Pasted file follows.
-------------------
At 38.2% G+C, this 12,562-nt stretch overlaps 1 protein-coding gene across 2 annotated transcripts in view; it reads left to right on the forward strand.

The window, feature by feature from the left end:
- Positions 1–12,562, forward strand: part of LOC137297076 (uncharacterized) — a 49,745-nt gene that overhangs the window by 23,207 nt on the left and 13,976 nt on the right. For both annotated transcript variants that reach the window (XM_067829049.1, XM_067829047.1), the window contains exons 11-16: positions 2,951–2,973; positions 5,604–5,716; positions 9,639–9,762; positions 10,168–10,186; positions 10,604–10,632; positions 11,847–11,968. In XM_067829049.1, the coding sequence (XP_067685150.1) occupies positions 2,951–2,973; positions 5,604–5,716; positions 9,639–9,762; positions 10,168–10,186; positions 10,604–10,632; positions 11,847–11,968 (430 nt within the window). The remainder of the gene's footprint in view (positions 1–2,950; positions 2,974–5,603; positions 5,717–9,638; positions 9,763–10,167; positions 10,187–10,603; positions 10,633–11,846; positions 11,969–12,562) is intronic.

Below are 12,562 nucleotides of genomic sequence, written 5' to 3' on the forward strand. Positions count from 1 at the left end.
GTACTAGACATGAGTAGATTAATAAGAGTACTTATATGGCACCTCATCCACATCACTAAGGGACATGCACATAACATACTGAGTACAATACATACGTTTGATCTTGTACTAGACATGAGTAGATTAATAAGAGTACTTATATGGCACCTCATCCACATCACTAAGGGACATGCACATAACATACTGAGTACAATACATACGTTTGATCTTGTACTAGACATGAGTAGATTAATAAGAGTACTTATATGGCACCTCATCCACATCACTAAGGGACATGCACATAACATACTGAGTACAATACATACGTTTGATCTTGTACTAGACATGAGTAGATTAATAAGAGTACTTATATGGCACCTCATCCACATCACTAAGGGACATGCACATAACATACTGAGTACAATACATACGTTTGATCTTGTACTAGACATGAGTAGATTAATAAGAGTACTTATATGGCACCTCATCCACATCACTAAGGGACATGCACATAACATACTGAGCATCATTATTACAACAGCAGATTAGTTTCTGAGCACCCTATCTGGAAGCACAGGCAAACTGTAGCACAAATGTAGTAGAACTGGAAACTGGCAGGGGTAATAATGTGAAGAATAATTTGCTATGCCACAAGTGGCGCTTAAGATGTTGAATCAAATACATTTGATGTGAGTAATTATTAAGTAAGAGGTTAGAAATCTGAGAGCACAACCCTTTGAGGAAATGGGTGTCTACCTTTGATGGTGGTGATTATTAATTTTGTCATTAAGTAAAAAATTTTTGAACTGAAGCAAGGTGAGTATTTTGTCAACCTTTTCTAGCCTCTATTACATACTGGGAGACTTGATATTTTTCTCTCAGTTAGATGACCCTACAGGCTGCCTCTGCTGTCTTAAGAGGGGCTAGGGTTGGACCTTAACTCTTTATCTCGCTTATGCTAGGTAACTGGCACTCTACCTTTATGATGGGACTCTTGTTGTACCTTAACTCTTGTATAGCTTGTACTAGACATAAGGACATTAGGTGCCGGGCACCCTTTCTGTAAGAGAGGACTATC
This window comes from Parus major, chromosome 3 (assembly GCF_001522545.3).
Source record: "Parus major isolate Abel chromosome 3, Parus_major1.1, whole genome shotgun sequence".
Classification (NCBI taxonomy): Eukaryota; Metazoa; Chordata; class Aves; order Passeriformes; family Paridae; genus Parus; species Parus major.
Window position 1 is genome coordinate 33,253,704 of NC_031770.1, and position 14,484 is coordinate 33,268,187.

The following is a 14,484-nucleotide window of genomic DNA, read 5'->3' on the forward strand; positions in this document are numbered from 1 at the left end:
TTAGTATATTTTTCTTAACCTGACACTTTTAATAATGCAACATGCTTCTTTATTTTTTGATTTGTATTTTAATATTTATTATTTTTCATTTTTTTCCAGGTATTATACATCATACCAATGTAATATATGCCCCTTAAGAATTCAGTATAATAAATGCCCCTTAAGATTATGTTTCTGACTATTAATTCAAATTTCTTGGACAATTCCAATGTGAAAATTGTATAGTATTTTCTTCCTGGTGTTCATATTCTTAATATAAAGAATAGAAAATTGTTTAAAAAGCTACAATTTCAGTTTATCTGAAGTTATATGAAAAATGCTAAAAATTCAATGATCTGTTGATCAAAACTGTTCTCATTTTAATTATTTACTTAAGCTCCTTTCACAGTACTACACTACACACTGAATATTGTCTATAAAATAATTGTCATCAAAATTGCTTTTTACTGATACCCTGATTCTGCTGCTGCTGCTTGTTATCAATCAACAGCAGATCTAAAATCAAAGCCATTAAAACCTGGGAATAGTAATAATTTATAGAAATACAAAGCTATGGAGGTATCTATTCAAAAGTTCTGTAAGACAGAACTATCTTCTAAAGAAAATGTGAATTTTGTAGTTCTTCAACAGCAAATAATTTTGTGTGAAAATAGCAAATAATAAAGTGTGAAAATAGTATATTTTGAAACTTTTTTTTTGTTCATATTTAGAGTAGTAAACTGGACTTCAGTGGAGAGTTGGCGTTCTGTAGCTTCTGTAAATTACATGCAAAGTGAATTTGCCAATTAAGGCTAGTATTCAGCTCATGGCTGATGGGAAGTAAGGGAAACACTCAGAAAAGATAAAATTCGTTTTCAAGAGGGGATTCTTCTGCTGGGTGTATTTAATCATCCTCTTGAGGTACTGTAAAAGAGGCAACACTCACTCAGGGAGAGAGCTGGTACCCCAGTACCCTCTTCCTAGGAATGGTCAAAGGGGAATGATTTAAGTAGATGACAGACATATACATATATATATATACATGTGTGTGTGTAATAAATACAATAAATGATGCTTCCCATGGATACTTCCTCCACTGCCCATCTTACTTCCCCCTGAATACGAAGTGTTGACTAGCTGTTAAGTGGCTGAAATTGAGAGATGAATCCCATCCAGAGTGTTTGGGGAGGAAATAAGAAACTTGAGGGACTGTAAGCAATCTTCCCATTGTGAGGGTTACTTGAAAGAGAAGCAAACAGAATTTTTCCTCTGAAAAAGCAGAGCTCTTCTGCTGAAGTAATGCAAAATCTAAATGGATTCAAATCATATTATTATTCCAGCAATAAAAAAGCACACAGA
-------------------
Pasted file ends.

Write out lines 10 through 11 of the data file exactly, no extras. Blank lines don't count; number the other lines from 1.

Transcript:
The following is a 14,484-nucleotide window of genomic DNA, read 5'->3' on the forward strand; positions in this document are numbered from 1 at the left end:
TTAGTATATTTTTCTTAACCTGACACTTTTAATAATGCAACATGCTTCTTTATTTTTTGATTTGTATTTTAATATTTATTATTTTTCATTTTTTTCCAGGTATTATACATCATACCAATGTAATATATGCCCCTTAAGAATTCAGTATAATAAATGCCCCTTAAGATTATGTTTCTGACTATTAATTCAAATTTCTTGGACAATTCCAATGTGAAAATTGTATAGTATTTTCTTCCTGGTGTTCATATTCTTAATATAAAGAATAGAAAATTGTTTAAAAAGCTACAATTTCAGTTTATCTGAAGTTATATGAAAAATGCTAAAAATTCAATGATCTGTTGATCAAAACTGTTCTCATTTTAATTATTTACTTAAGCTCCTTTCACAGTACTACACTACACACTGAATATTGTCTATAAAATAATTGTCATCAAAATTGCTTTTTACTGATACCCTGATTCTGCTGCTGCTGCTTGTTATCAATCAACAGCAGATCTAAAATCAAAGCCATTAAAACCTGGGAATAGTAATAATTTATAGAAATACAAAGCTATGGAGGTATCTATTCAAAAGTTCTGTAAGACAGAACTATCTTCTAAAGAAAATGTGAATTTTGTAGTTCTTCAACAGCAAATAATTTTGTGTGAAAATAGCAAATAATAAAGTGTGAAAATAGTATATTTTGAAACTTTTTTTTTGTTCATATTTAGAGTAGTAAACTGGACTTCAGTGGAGAGTTGGCGTTCTGTAGCTTCTGTAAATTACATGCAAAGTGAATTTGCCAATTAAGGCTAGTATTCAGCTCATGGCTGATGGGAAGTAAGGGAAACACTCAGAAAAGATAAAATTCGTTTTCAAGAGGGGATTCTTCTGCTGGGTGTATTTAATCATCCTCTTGAGGTACTGTAAAAGAGGCAACACTCACTCAGGGAGAGAGCTGGTACCCCAGTACCCTCTTCCTAGGAATGGTCAAAGGGGAATGATTTAAGTAGATGACAGACATATACATATATATATATACATGTGTGTGTGTAATAAATACAATAAATGATGCTTCCCATGGATACTTCCTCCACTGCCCATCTTACTTCCCCCTGAATACGAAGTGTTGACTAGCTGTTAAGTGGCTGAAATTGAGAGATGAATCCCATCCAGAGTGTTTGGGGAGGAAATAAGAAACTTGAGGGACTGTAAGCAATCTTCCCATTGTGAGGGTTACTTGAAAGAGAAGCAAACAGAATTTTTCCTCTGAAAAAGCAGAGCTCTTCTGCTGAAGTAATGCAAAATCTAAATGGATTCAAATCATATTATTATTCCAGCAATAAAAAAGCACACAGA